No other operating system offers the same level of diversity as Android. Whereas the prolific platform was once strictly reserved for smartphones and a handful of tablets, the mobile operating system has expanded beyond mobile devices into the realm of wearable tech with novelty products such as the infamous Google Glass and the lackluster LG G. Android’s most recent innovation, still, lies in Android Auto — an aptly-titled OS optimized for your car. The platform only bolsters Android’s steps toward a truly unified experience, providing seamless integration with Google’s Chrome OS and allowing vehicle owners to launch apps on their smartphone or tablet and quickly access the same app from their car within a moment’s notice. However, for all the brilliance Android has brought to the tech-lined table, there have been more than a few ho-hom devices that run on Google’s flagship platform. Android may work well with tablets and automobiles, but let’s just say things can get a whole lot weirder when you add smartphone projectors and toilets into the mix.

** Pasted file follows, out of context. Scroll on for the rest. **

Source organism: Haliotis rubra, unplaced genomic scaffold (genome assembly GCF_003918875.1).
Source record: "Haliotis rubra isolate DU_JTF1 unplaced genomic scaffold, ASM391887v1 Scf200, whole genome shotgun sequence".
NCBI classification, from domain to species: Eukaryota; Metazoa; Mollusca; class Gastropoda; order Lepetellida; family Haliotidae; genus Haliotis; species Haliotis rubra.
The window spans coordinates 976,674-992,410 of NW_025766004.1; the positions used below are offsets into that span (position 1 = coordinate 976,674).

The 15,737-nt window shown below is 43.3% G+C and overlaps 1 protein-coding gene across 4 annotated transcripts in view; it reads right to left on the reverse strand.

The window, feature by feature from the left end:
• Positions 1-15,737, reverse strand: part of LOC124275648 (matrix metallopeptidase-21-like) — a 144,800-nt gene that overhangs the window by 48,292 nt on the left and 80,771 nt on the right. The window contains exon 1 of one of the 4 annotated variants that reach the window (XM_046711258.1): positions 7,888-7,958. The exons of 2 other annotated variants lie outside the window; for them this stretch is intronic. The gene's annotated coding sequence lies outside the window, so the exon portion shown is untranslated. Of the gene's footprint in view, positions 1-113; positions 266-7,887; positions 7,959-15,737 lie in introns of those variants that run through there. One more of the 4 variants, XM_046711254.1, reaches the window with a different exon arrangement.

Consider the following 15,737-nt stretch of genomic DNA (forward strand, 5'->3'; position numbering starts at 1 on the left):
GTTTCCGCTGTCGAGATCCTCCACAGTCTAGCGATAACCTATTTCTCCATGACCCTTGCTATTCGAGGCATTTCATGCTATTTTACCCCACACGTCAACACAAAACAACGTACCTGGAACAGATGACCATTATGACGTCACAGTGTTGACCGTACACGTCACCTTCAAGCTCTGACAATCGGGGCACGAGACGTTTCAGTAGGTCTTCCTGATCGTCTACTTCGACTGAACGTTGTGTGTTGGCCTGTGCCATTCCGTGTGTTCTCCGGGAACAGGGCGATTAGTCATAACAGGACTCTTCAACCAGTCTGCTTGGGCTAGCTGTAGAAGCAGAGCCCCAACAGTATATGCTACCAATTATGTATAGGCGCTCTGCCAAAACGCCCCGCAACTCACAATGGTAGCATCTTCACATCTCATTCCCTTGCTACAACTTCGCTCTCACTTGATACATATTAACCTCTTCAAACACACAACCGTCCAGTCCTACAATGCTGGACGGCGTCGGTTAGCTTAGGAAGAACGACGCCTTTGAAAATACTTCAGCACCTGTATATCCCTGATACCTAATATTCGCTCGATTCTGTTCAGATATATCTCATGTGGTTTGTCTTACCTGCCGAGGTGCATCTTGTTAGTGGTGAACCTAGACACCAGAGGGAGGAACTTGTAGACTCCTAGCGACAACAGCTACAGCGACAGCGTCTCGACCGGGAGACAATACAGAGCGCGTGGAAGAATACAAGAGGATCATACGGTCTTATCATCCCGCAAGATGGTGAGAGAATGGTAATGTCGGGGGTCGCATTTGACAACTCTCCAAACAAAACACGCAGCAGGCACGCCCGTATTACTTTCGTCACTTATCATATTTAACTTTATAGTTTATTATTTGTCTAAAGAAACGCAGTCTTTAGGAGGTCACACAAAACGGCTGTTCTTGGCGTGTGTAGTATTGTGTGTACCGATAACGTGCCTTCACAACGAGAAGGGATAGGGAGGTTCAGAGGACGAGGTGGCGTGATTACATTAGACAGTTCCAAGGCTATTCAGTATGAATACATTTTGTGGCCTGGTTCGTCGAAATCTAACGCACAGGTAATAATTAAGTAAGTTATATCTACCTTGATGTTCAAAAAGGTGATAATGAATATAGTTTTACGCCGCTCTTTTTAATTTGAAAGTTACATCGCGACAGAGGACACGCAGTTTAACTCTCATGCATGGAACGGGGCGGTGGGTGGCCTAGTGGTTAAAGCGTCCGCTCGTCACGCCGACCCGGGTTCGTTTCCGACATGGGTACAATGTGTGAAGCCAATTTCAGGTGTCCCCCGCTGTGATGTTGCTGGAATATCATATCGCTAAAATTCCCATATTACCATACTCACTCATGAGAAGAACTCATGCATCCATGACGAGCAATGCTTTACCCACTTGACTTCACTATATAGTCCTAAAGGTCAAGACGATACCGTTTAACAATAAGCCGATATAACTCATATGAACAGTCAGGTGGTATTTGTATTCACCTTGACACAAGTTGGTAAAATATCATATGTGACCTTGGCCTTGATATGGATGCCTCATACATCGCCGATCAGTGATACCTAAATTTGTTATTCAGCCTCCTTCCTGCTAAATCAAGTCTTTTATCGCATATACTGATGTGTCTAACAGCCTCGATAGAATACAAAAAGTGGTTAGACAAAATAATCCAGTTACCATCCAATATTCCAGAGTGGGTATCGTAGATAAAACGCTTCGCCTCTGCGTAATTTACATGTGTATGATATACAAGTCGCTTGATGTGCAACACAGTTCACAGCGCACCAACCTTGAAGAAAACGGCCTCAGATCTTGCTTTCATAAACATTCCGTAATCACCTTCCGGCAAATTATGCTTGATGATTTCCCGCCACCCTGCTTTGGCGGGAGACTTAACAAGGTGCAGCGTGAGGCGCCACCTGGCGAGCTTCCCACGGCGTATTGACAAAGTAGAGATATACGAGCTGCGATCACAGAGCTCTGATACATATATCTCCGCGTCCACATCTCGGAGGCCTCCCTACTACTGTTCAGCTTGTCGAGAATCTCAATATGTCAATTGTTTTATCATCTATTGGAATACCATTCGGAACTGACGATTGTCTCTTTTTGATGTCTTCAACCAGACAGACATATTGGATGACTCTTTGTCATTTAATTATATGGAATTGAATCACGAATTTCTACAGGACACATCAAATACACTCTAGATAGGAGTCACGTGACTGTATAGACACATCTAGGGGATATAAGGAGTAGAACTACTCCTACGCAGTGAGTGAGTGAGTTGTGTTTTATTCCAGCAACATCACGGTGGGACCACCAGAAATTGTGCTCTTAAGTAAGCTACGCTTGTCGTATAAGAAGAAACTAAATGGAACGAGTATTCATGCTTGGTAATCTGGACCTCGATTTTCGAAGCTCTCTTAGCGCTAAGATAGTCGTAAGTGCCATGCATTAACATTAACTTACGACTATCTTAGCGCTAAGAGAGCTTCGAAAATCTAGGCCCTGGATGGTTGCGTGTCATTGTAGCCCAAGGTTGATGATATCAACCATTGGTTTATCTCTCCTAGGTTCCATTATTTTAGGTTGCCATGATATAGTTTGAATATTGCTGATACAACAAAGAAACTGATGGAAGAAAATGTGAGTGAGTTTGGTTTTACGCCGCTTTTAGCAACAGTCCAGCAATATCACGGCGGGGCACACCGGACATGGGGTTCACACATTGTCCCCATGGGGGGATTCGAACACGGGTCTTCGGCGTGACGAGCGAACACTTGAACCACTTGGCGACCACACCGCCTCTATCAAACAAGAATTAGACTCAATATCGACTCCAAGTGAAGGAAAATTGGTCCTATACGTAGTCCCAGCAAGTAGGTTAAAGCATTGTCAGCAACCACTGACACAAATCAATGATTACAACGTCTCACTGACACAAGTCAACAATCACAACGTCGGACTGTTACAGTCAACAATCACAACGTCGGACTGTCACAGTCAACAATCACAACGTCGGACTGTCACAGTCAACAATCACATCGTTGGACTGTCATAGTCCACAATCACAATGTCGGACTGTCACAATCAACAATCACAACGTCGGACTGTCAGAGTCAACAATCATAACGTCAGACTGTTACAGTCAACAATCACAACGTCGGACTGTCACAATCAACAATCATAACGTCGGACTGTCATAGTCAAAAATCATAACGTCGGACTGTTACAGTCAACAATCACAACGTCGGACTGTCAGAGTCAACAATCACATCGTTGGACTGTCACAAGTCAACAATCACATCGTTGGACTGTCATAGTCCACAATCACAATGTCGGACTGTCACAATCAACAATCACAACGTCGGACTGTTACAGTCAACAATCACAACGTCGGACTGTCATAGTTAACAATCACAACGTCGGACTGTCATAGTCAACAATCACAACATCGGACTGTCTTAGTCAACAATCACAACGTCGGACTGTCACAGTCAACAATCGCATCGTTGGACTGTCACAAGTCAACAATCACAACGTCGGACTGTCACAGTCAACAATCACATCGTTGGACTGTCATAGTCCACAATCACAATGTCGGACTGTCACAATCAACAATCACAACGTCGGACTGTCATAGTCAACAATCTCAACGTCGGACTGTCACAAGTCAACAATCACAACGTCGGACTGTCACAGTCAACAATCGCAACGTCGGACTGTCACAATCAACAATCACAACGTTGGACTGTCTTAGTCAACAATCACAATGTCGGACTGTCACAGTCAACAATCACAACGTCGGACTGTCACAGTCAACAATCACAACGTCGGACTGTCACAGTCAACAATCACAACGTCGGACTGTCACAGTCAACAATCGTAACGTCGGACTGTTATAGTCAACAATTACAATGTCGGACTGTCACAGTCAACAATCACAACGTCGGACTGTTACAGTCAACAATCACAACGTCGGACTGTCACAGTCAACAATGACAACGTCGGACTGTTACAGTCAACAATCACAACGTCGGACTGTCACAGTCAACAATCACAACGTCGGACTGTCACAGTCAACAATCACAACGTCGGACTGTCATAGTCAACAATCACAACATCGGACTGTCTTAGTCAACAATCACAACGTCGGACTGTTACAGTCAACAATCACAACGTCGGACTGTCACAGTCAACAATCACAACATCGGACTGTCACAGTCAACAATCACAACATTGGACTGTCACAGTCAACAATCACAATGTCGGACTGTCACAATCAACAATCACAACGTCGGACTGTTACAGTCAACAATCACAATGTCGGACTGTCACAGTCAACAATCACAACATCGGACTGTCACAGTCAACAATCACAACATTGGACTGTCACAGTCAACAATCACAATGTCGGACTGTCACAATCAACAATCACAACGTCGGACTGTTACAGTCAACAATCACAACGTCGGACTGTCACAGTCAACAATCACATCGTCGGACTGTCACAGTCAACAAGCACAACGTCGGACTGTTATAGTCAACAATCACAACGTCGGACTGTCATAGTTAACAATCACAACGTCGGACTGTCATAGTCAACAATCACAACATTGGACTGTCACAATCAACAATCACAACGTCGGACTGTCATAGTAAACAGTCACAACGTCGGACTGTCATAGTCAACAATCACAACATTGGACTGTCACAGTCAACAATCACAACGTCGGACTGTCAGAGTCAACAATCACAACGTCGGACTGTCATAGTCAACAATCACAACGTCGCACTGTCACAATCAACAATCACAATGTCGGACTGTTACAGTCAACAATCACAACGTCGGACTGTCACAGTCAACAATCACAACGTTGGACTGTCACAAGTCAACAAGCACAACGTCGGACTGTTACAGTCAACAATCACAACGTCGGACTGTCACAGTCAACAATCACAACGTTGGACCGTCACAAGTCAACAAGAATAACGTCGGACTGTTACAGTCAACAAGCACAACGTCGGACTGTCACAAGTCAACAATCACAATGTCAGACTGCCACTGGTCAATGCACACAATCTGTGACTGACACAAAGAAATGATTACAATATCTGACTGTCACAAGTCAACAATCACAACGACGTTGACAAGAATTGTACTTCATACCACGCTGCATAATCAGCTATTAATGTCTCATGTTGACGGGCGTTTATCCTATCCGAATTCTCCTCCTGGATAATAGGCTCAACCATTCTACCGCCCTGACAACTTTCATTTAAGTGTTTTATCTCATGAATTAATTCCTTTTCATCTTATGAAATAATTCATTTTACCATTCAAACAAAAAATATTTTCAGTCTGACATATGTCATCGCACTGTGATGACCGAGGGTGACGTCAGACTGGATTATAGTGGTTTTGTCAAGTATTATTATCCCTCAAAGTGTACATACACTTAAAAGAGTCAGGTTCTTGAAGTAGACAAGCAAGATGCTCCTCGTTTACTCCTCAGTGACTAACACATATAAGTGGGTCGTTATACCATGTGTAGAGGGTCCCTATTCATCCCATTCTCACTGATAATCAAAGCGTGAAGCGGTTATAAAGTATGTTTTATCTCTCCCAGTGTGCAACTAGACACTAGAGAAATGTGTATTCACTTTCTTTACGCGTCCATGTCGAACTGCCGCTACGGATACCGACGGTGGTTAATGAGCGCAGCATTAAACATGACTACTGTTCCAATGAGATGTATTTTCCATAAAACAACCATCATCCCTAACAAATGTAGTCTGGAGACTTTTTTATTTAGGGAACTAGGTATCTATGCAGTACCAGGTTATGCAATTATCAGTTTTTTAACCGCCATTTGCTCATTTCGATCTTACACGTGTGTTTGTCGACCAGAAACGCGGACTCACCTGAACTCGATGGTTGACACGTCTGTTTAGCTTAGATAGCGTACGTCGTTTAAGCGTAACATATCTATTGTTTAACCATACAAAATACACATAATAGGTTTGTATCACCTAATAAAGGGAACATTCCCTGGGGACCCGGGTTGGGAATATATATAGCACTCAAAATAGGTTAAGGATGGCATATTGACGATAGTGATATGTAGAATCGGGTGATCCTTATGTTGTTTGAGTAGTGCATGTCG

Update: This article was originally published Oct. 23, 2013, and recently updated to include more unusual devices running Android. Staff writer Joe Donovan contributed to this article.
In the past Android has been implemented into Autos with car apps. However, all that’s about to change given Google’s announcement of Android Auto at I/O 2014. The software essentially transforms your car’s dash into a fully operational Android device, focusing on navigation, music, and the hands-free operation of apps. The software, powered by your Android phone, even alerts drivers to notifications on Android OS and Chrome OS devices. Other features include streamlined implementation of Google Maps and Google Now, along with the ability to set geographic-specific reminders dictate responses to various notifications. Though relatively new, the response thus far has been overwhelmingly positive, with more than 40 major car manufacturers having already announced plans to integrate the software with their upcoming models.